Shaundra Glass of National Urban was ready to provide mentoring and counseling to small-business owners who would undertake the project as well as financial assurances to the supermarket chain. She wasn’t as specific as Ford, saying there were some “discussions” in May with Kroger and Walmart.
Since May, National Urban, which also works with the Tennessee Housing Development Agency (THDA), has moved on to other projects, but Higgs still wants a 27,000-square-foot grocery store to anchor the center.
“That is the one question I get from everybody in the neighborhood: ‘When is a grocery store coming?’” he said.
Three months later there is no answer to the question.
Like Reardon, Glass also sees economic potential in an area where incomes may not be as high as in other areas with lots of retail but which are denser in population.
Tennessee Agriculture Commissioner Ken Givens says farmers markets are where town meets country. The markets are also part of a state strategy to increase farm income and expand the agriculture sector in the state's economy. The state kicked in $100,000 for a new pavilion at the Memphis Farmers Market. Photo: Bill Dries
“If you look at statistics, those (denser) areas spend more capital than any other area,” she said. “Why not put something in there that can benefit them? I think we’re on to something.”
Robinson agrees and downplays any competition between the two sites.
“I think we’re all barking up the same tree,” he said. “We will support whomever and whichever comes. And probably our community can support more. That’s what the initial analyses seem to prove.”
At least for now, the farmers markets will be the answer there and in other areas without a supermarket.
Some look to be on their way up or back but are not too distant kin to the crumbling old neighborhoods where corner grocery stores and peddlers once sold produce and fresh food instead of being exclusive providers of cigarettes, beer, chips, Slim Jims and air fresheners.
“The dawn of the automobile really was the death knell for the very small, microscale, neighborhood-oriented retail – the mom-and-pop store,” Reardon said. “In just a 20-year period, the entire structure of retail food services got turned around. Now it’s really large, mall-based, full-service mega stores.”
The nonprofit Memphis Farmers Market (MFM) began small in 2006 at the recently restored Central Station Downtown. The market now appears to do more business than the train station’s central occupant, the Memphis Area Transit Authority.
From mid-April to October, dozens of vendors line the pavilion designed for waiting passengers but seldom used for its original purpose.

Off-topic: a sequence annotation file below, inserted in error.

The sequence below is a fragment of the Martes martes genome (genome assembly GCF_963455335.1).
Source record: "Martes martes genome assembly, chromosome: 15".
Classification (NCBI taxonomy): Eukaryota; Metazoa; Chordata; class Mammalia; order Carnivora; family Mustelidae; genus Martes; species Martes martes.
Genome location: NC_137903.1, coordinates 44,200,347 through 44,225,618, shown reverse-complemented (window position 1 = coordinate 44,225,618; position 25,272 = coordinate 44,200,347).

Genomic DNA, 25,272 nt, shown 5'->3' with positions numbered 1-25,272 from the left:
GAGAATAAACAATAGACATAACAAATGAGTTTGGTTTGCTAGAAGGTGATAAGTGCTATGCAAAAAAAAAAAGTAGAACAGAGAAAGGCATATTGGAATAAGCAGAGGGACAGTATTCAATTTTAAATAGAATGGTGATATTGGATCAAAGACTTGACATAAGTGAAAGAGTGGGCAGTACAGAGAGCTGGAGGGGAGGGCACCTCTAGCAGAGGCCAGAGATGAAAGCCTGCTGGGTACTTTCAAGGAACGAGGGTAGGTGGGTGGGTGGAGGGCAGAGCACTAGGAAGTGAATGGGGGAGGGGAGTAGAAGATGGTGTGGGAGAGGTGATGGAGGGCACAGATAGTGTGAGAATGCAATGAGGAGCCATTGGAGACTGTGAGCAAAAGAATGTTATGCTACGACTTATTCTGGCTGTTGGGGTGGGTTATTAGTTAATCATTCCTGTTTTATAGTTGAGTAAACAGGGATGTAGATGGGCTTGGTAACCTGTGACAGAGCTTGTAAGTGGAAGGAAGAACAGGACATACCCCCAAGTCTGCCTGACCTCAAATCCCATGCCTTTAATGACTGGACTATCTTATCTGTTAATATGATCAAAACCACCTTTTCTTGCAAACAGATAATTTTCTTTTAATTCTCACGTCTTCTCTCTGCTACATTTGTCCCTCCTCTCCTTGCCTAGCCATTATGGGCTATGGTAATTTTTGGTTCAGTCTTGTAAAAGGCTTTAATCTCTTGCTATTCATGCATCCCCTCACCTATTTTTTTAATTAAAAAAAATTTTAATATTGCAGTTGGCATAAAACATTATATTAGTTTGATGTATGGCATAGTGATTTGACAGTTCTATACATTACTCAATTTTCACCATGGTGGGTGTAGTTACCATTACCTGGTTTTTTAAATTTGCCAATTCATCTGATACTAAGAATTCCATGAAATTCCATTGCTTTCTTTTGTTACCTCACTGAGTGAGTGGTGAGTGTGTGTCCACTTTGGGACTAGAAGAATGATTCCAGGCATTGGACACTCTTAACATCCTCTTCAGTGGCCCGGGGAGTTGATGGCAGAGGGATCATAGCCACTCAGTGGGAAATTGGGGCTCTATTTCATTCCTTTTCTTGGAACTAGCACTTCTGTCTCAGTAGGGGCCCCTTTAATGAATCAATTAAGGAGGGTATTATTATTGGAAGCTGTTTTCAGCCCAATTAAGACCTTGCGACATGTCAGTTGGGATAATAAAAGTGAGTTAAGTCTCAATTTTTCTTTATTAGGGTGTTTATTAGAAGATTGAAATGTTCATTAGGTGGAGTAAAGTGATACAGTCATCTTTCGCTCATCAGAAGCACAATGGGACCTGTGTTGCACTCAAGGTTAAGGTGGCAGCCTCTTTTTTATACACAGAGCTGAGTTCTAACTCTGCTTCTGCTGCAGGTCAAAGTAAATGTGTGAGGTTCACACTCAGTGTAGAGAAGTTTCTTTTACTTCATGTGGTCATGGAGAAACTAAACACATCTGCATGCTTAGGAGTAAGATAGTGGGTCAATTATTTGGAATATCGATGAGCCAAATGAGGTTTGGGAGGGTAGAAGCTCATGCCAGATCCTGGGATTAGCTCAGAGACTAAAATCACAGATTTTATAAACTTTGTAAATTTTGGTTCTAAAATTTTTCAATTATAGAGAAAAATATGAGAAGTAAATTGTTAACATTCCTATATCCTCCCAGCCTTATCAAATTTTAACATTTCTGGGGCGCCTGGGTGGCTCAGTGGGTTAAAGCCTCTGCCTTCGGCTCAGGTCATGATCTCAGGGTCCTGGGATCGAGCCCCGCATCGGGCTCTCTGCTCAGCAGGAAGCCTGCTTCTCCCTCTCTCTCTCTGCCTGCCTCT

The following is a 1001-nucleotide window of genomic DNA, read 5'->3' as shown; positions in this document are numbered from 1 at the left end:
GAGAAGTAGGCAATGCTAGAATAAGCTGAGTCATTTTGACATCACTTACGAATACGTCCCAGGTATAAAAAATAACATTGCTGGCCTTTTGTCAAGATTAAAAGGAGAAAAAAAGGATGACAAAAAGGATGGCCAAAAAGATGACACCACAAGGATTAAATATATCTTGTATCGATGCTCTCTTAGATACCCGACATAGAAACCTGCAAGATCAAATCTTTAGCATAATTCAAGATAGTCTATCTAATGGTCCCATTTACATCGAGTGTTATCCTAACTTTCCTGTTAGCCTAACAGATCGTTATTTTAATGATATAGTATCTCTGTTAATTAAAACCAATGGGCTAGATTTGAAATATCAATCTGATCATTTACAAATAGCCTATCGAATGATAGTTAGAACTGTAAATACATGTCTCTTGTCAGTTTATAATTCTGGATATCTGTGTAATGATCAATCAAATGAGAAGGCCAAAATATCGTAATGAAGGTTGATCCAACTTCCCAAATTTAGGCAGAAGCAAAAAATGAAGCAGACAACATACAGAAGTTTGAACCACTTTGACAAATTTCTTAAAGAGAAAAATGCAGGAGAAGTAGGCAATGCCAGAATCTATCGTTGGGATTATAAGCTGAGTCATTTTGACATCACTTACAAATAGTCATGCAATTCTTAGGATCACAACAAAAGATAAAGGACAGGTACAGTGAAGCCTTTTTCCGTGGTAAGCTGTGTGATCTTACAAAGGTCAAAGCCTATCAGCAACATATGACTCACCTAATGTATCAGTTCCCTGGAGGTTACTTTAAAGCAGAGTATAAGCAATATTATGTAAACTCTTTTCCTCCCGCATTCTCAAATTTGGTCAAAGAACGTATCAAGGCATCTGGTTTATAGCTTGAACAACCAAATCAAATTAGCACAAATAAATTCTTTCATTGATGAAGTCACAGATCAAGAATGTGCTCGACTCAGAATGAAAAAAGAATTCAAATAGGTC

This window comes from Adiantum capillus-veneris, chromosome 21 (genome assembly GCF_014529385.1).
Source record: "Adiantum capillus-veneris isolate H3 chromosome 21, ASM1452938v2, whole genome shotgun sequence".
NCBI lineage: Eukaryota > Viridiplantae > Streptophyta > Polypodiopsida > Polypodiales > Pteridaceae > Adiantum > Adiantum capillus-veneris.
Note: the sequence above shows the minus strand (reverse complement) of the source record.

Starting small in 2006, The Memphis Farmers Market has grown in the last four years. The market runs from April-October and is a growers market, meaning no resale is allowed. Photo: Bill Dries
“This started as a small community focused group of people who felt there was a need in this Downtown urban environment to bring local produce, locally produced goods to the market,” said MFM board chairwoman Susan Kitsinger. “We don’t have a grocery store down here.”
Kitsinger commented after Tennessee Department of Agriculture Commissioner Ken Givens presented the MFM board with a $100,000 matching grant to expand the space with a second covered pavilion for the dozen or so vendors who can’t fit under the train station pavilion.
MFM must come up with the rest of the money for the $360,000 project from other sources and announced $2,000 toward the private part of the effort as Givens presented the ceremonial check. The expansion should be ready in April.
The state funding is designed to boost farm profits in Tennessee and boost agricultural development.
But Givens also is familiar with the concept of food deserts.
“I live in a food desert,” he said. “Fortunately, I live in two worlds. My real home is in northeast Tennessee. I live on a farm and I do some gardening in my backyard. But I also live in a food desert in Nashville right there along the Cumberland River.”
Givens described the farmers markets as “an example of where the city meets the country.”
Venue for farmers
The South Parkway and Mississippi Boulevard location for the South Memphis Farmers Market is temporary. The coalition hopes to move it to a nearby permanent site with a pavilion. It is open on Thursdays to give vendors from the other farmers markets another day to sell their wares.